DCA opens public comment period regarding action plan for Hurricane Ida recovery

TRENTON, NJ — On Aug. 17, the New Jersey Department of Community Affairs opened a 30-day period for people to provide public comment on the Hurricane Ida Recovery Action Plan, which details how the state proposes to utilize $228,346,000 in federal Community Development Block Grant Disaster Recovery funds to help households and communities recover from the remnants of Hurricane Ida, which hit New Jersey last September. The public comment period will run through Sept. 16 and will include in-person public hearings in Manville and Newark, which were among the municipalities hardest hit by Ida. 

The plan was developed in consultation with residents, county and municipal officials, nonprofit organizations, and other stakeholders in New Jersey, as well as with input DCA received from thousands of people who completed the Hurricane Ida Registration Survey.

The public comment period presents another opportunity to provide feedback on the action plan and the proposed use of funds. DCA will review and consider all comments received during the public comment period and incorporate responses to each comment into the action plan prior to submission to the U.S. Department of Housing and Urban Development for review and approval. Comments could lead to changes in the way the state proposes to use the funds.

“The Hurricane Ida Action Plan being released today for public comment is part of my administration’s Ida recovery strategy, which builds on investments made earlier this year in residential property buyouts and home elevations to better protect families and communities from severe storms,” Gov. Phil Murphy said. “Considerable thought went into the action plan, particularly on ways to promote resiliency and ensure equitable access to recovery assistance. We encourage people to review the action plan and we look forward to hearing what they have to say about the plan.” 

“We recognize that, for some areas, recovery from the catastrophic flooding and tornadoes caused by Hurricane Ida will take years. We also understand that $228 million is not nearly enough to address all the storm damage,” said Lt. Gov. Sheila Oliver, who also serves as DCA commissioner. “Our goal in developing the action plan was to address the highest-level needs in vulnerable communities with an eye to mitigation and resiliency. Unfortunately, these severe storms keep happening with more frequency and we must prepare and protect ourselves in this new reality.”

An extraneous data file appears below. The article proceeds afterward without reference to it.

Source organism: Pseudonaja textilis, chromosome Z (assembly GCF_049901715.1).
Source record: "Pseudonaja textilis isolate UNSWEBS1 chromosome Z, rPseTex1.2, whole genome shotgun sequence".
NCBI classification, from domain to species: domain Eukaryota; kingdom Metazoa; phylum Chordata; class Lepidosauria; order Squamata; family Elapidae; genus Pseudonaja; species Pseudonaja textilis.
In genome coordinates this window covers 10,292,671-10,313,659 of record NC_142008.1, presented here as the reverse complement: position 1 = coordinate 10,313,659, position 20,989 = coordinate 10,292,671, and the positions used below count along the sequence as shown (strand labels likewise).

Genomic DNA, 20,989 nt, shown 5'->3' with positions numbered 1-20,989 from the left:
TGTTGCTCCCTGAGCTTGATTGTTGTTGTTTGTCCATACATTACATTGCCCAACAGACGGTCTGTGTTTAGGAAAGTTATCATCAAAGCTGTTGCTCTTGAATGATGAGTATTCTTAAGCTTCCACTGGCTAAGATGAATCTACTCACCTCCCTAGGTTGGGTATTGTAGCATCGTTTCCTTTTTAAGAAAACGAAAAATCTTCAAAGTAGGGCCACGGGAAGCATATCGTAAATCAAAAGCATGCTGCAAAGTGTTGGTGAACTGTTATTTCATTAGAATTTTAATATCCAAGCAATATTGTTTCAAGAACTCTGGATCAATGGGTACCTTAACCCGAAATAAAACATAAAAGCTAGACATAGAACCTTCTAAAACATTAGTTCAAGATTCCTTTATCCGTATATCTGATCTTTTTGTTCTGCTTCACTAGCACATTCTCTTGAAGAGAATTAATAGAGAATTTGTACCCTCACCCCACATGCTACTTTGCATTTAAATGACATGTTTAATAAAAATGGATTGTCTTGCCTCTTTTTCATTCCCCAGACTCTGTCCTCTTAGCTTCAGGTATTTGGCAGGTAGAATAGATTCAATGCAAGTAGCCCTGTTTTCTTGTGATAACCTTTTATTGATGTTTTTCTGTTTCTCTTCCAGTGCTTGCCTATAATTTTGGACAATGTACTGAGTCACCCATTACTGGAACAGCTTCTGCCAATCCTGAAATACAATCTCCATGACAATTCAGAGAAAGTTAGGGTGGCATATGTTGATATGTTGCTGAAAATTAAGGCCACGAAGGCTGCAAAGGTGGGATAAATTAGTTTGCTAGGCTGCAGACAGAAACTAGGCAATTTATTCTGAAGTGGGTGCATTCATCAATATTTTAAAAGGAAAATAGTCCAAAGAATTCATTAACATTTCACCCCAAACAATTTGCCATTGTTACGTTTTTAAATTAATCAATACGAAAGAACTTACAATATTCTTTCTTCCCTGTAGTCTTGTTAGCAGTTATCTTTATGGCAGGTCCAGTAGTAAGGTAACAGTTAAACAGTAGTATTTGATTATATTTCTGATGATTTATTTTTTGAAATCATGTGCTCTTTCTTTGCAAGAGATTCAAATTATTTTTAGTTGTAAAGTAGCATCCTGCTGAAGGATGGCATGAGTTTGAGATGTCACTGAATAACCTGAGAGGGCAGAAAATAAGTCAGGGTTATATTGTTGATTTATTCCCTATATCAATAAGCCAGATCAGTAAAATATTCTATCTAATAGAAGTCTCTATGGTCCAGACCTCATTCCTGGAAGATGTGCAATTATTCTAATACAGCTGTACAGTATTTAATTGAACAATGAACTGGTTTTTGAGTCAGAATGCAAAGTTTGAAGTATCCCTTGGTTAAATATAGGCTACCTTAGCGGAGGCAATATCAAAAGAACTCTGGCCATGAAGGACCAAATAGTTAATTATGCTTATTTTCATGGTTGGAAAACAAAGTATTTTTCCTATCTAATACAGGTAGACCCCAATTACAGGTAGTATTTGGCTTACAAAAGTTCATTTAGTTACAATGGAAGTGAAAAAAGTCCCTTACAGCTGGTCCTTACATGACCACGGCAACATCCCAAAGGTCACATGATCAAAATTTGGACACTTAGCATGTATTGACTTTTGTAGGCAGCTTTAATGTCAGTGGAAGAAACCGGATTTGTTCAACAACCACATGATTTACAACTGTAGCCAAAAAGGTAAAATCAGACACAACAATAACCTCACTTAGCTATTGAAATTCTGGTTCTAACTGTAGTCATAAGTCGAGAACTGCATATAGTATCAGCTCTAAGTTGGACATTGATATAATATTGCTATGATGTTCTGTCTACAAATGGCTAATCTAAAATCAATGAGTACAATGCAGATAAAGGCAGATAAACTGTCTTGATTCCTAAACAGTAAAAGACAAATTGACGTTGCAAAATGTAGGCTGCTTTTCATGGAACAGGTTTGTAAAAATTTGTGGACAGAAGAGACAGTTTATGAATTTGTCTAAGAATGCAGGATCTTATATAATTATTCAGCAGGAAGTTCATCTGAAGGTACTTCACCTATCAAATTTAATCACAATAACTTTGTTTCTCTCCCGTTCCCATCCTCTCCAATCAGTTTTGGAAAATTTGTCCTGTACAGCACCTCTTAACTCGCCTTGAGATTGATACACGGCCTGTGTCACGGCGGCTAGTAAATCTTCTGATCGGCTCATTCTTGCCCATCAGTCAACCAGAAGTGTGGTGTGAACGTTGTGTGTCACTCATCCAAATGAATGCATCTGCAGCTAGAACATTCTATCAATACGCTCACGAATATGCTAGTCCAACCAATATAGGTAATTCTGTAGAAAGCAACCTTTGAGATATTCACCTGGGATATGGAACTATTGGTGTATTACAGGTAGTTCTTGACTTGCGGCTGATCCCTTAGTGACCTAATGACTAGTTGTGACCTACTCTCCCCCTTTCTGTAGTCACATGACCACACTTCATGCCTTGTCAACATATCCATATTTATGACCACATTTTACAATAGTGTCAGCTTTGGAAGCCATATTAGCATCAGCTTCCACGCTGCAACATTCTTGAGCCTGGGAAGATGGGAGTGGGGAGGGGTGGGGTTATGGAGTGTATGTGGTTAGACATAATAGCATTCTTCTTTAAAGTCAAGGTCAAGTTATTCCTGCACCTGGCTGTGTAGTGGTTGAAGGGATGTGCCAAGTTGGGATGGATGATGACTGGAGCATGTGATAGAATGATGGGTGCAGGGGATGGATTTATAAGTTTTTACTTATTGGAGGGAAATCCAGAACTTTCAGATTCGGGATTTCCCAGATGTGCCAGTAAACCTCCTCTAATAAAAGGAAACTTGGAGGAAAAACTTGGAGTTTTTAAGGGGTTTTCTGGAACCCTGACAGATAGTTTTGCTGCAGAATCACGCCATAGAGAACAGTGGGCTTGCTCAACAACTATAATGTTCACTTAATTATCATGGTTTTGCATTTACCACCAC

The state proposes to allocate $152 million to housing programs that help homeowners restore their storm-damaged homes; supplement rental housing costs for low-income rental families impacted by Ida; provide zero-interest forgivable loans to owners of rental properties that require rehabilitation as a result of storm damage; subsidize the development of resilient and affordable housing in lower flood-risk areas; and buy out residential properties located in flood-prone areas. An additional $1 million is proposed to provide supportive services, such as housing counseling and legal aid to renters and homeowners impacted by Ida.

The state also proposes to allocate $58 million to infrastructure programs that help impacted communities become more resilient to current and future natural hazards, protect publicly funded recovery investments in impacted communities, and fund the non-federal cost share for state and local facilities eligible under FEMA’s Public Assistance program.

The state additionally proposes to allocate $6 million to planning programs that develop a statewide housing mitigation strategy tool to assess the housing stock in disaster-impacted and at-risk areas and that build on the existing efforts of Resilient NJ, a climate resilience planning, guidance and technical assistance program set up following Superstorm Sandy to support local and regional climate resilience planning.

Pursuant to HUD guidelines, at least 80 percent of the CDBG-DR funds must be spent in counties most impacted and distressed by Ida, including Bergen, Essex, Hudson, Middlesex, Passaic, Somerset and Union. The remaining 20 percent of funds may be used in other Ida-impacted counties, including Gloucester, Hunterdon, Mercer, Morris and Warren. Under the guidelines, at least 70 percent of the total CDBG-DR funding must go toward projects that directly benefit low- and moderate-income residents or investments in infrastructure that serve a majority of these residents.

The proposed action plan may be obtained in English and Spanish at https://www.nj.gov/dca/ddrm/plansreports/index.shtml on DCA’s website.

The public hearings on the action plan will be held: Thursday, Sept. 8, from 6 to 8 p.m. at Manville High School auditorium, 1100 Brooks Boulevard in Manville; and Monday, Sept. 12, from 6 to 8 p.m. at New Jersey Institute of Technology’s Campus Center Ballroom, second floor, 150 Bleeker St. in Newark.

Aside from providing comment at the public hearings, people may also submit their comments through the DCA website at https://tinyurl.com/ywh286nf, by email to [email protected], or by mail to the attention of Constituent Services, Division of Disaster Recovery and Mitigation, NJ Department of Community Affairs, 101 S. Broad St., P.O. Box 823, Trenton, NJ 08625-0823. All comments must be received on or before 5 p.m. on Sept. 16 to be considered.

DCA will submit the action plan to HUD no later than Sept. 28 for review and approval.